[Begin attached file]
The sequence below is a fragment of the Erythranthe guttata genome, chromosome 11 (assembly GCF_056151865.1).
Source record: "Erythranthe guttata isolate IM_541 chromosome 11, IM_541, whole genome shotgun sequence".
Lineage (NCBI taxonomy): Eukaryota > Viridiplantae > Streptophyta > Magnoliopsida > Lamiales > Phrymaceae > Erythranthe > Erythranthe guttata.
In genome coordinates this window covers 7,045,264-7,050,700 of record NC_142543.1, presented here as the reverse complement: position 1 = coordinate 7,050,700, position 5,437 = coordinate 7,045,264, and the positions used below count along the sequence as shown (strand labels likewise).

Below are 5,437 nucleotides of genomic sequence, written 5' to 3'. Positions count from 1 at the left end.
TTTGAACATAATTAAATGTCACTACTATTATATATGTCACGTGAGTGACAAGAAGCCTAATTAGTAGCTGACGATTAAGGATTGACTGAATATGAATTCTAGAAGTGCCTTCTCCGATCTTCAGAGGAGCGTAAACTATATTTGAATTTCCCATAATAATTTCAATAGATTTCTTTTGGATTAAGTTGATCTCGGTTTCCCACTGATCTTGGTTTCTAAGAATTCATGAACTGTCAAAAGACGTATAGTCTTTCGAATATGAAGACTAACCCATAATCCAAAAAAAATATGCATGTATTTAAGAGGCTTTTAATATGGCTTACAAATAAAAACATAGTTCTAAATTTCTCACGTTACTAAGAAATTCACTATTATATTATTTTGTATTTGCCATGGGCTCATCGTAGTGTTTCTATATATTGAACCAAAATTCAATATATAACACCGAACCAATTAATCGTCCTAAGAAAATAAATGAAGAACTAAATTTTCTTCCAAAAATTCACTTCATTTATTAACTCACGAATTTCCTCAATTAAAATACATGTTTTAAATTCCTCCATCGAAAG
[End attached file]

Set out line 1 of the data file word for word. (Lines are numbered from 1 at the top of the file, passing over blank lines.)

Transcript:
The sequence below is a fragment of the Erythranthe guttata genome, chromosome 11 (assembly GCF_056151865.1).